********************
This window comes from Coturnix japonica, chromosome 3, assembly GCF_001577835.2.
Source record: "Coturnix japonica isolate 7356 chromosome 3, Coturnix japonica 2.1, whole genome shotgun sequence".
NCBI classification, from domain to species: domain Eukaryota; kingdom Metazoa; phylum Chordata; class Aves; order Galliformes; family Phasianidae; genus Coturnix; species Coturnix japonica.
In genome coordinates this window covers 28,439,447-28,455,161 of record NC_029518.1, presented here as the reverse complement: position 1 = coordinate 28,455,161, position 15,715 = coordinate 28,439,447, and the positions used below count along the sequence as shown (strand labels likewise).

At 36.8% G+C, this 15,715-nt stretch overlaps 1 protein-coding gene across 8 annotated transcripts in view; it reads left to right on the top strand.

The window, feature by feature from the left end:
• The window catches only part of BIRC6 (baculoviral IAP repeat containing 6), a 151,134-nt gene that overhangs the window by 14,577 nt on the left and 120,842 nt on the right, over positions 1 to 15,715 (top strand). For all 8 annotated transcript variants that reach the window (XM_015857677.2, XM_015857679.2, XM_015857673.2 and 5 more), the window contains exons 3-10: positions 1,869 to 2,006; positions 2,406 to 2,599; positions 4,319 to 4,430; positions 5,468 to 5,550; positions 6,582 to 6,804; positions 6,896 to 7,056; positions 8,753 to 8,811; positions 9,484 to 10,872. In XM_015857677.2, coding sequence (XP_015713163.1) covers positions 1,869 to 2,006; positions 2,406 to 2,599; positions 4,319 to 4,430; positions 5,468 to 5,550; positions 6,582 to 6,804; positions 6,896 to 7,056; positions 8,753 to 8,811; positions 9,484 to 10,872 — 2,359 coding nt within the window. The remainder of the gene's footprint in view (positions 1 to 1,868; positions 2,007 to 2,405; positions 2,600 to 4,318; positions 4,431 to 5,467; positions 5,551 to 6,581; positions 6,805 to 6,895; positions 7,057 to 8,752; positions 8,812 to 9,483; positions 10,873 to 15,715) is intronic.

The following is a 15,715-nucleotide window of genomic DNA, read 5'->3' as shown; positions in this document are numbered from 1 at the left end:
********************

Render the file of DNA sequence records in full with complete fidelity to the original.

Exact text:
This window comes from Coturnix japonica, chromosome 3, assembly GCF_001577835.2.
Source record: "Coturnix japonica isolate 7356 chromosome 3, Coturnix japonica 2.1, whole genome shotgun sequence".
NCBI classification, from domain to species: domain Eukaryota; kingdom Metazoa; phylum Chordata; class Aves; order Galliformes; family Phasianidae; genus Coturnix; species Coturnix japonica.
In genome coordinates this window covers 28,439,447-28,455,161 of record NC_029518.1, presented here as the reverse complement: position 1 = coordinate 28,455,161, position 15,715 = coordinate 28,439,447, and the positions used below count along the sequence as shown (strand labels likewise).

At 36.8% G+C, this 15,715-nt stretch overlaps 1 protein-coding gene across 8 annotated transcripts in view; it reads left to right on the top strand.

The window, feature by feature from the left end:
• The window catches only part of BIRC6 (baculoviral IAP repeat containing 6), a 151,134-nt gene that overhangs the window by 14,577 nt on the left and 120,842 nt on the right, over positions 1 to 15,715 (top strand). For all 8 annotated transcript variants that reach the window (XM_015857677.2, XM_015857679.2, XM_015857673.2 and 5 more), the window contains exons 3-10: positions 1,869 to 2,006; positions 2,406 to 2,599; positions 4,319 to 4,430; positions 5,468 to 5,550; positions 6,582 to 6,804; positions 6,896 to 7,056; positions 8,753 to 8,811; positions 9,484 to 10,872. In XM_015857677.2, coding sequence (XP_015713163.1) covers positions 1,869 to 2,006; positions 2,406 to 2,599; positions 4,319 to 4,430; positions 5,468 to 5,550; positions 6,582 to 6,804; positions 6,896 to 7,056; positions 8,753 to 8,811; positions 9,484 to 10,872 — 2,359 coding nt within the window. The remainder of the gene's footprint in view (positions 1 to 1,868; positions 2,007 to 2,405; positions 2,600 to 4,318; positions 4,431 to 5,467; positions 5,551 to 6,581; positions 6,805 to 6,895; positions 7,057 to 8,752; positions 8,812 to 9,483; positions 10,873 to 15,715) is intronic.

The following is a 15,715-nucleotide window of genomic DNA, read 5'->3' as shown; positions in this document are numbered from 1 at the left end: